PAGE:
And it's also striking that Move offers no discussion of how the mispricing of energy is a primary contributor to congestion and excess demand for transportation in the US. Kanter does not acknowledge that the price of gas in the Netherlands or other European countries is a primary reason why they have such high rates of cycling and walking, drive more efficient cars and generate far fewer greenhouse gases per person.
The social and environmental effects of a mobility fixation are devastating
Kanter has a single minded focus on moving. We constantly need to move more and faster. But trying to do just that by adding more road capacity has simply generated additional trips and fueled more far flung sprawl. In urban centers, according to Nathaniel Baum-Snow, each additional radial freeway caused city population to decline 18 percent. And in smaller towns, highway expansions have blighted main streets as successive generations of retail and service businesses have decamped to bypass highways and freeway exits.
Yet Kanter’s book makes only passing references to urban sprawl, and has no mention at all of “induced demand,” the phenomenon by which increased capacity simply generates more traffic, eliminating travel time savings. The process is now so well documented that it's referred to as the “fundamental law” of road congestion.
Delphic Policy Advice
“Move” is maddeningly vague when it comes to actual policy recommendations. It has dropped in brief, tantalizing references to pricing for parking and road use, argued that the gas tax is too low and outdated, and approvingly cited estimates that we ought to spend hundreds of billions additionally on transportation infrastructure annually. But while Kanter disparages the cowardice of political leaders, any of them who read through “Move” would find few specific policies to adopt.
The only thing that Kanter seems unequivocal about endorsing is more borrowing: state and local governments should issue more municipal bonds, the federal government should offer loans and loan guarantees, and we should have more public private partnerships (PPPs). But borrowing has to be repaid, the private partners in PPPs will want a profit, and those monies have to come from higher taxes and fees, which Move conspicuously does not recommend. Plus Kanter omits the fact that some states like Washington have borrowed so heavily against their current revenues to fund new construction that they’re spending 70% of their road taxes on debt service and can’t afford maintenance.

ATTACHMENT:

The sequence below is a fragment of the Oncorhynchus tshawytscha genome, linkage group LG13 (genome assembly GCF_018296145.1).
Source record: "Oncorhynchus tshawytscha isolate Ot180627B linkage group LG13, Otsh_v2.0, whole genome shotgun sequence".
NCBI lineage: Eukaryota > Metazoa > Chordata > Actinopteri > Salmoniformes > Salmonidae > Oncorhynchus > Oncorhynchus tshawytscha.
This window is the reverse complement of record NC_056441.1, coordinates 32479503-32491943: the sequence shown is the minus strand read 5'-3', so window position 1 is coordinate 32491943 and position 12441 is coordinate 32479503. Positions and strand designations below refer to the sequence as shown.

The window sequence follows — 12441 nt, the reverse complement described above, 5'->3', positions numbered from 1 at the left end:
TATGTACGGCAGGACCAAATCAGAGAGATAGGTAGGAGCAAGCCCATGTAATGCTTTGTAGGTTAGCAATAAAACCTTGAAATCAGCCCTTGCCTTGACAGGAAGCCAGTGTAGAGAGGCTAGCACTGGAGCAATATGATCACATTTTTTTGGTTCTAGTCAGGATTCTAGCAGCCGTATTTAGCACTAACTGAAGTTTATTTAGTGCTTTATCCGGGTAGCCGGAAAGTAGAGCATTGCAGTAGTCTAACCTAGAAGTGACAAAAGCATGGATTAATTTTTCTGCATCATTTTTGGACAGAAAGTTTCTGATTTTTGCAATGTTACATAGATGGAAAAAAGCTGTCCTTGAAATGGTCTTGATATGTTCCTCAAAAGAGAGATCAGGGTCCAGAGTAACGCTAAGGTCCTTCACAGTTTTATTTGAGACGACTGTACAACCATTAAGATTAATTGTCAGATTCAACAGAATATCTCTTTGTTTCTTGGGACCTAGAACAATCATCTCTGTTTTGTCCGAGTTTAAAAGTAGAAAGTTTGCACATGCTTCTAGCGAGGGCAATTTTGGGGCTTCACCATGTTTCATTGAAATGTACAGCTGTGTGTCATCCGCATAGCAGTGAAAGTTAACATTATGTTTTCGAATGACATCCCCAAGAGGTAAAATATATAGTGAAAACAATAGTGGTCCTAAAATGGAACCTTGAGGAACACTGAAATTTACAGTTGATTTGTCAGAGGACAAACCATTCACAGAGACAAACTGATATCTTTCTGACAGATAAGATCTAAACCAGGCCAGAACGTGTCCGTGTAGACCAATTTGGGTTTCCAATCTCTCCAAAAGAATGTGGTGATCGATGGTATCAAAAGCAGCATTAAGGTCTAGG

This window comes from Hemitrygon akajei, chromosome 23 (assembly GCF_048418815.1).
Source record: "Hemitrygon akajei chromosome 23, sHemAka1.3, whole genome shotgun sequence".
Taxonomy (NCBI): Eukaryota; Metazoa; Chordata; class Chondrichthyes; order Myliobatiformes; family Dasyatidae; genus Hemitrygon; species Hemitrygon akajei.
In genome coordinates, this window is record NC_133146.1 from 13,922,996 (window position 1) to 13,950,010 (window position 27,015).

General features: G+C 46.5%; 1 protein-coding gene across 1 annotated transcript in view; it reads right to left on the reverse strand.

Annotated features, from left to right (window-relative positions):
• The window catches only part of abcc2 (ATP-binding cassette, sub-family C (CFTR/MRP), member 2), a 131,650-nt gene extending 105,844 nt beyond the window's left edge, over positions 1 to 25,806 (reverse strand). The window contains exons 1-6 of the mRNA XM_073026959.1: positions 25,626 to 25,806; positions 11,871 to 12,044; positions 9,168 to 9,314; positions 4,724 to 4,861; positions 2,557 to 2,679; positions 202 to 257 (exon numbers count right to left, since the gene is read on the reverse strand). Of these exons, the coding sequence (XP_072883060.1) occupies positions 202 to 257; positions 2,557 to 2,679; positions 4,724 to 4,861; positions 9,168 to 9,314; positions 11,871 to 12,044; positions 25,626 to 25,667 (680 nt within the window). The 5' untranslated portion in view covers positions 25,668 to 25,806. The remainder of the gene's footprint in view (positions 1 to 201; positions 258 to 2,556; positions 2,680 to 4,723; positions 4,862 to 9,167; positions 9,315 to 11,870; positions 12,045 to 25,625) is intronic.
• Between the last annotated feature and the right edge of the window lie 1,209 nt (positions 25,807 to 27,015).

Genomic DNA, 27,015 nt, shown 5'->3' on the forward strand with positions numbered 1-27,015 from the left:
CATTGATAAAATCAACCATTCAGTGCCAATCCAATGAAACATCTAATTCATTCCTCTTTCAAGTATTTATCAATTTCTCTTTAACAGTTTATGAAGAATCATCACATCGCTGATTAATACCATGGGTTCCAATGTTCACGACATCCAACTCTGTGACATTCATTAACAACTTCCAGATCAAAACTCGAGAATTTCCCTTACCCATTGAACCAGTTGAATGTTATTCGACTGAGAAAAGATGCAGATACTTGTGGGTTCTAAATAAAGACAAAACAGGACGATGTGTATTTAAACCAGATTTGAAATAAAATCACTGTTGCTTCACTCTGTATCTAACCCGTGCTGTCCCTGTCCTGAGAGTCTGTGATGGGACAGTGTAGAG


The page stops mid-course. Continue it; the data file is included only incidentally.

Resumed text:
Had Kanter suggested doubling the gas tax, or implementing per mile road pricing, civic leaders might have an idea of what to do. But if you’re looking for firm financial details or definitive recommendations about how to overhaul a broken financial system, you won’t find any help in these pages.
Instead, you’ll find a vague exhortations: “We’re in a mobility race”. There are precious few details beyond a repeated repeated calls for more leadership, more followership, more borrowing, and the magic of “public private partnerships.”
Above all, we’ve got to move. This book’s title is its clarion call. We’re told:
“To move is to thrive.” (p.11)
“The goal is to move.’ (p. 24)
“Mobility is opportunity. Mobility is freedom. Mobility is choices.” (p. 25)
“American needs to move.’ (p259)
“Mobility is opportunity . . . we’re in a mobility race.” (p. 279)
If this kind of simplistic rhetoric seems familiar, it should. We’ve been down this road before.
Half a century ago, another prominent American gave voice to a sweeping, call for dramatic investments in the nation’s infrastructure in the name of moving us faster. This great builder’s name, like so many others, is conspicuously absent from Kanter’s Move: Robert Moses. Moses had vision, leadership, and enormous resources. Here was a man who wanted America to move--and in his view to make this happen, freeways had to “must go right through cities, and not around them, . . .When you’re operating in an overbuilt metropolis you have to hack your way with a meat axe.” (Moses, 1954, quoted in Mohl, 2002).
We’ve run the experiment of empowering leaders to single-mindedly pursue the “vision” of getting us moving faster. Our nation’s cities are still struggling to repair the damage they wrought. Its not a model we should mindlessly repeat.
Poetically, it turns out that “Rosabeth Moss Kanter” is an anagram of “Thanks, Robert Moses.’ That may be really all you need to know about this book.
Joe Cortright is Director of City Observatory, an urban policy think tank in Portland supported by the John S. and James L. Knight Foundation.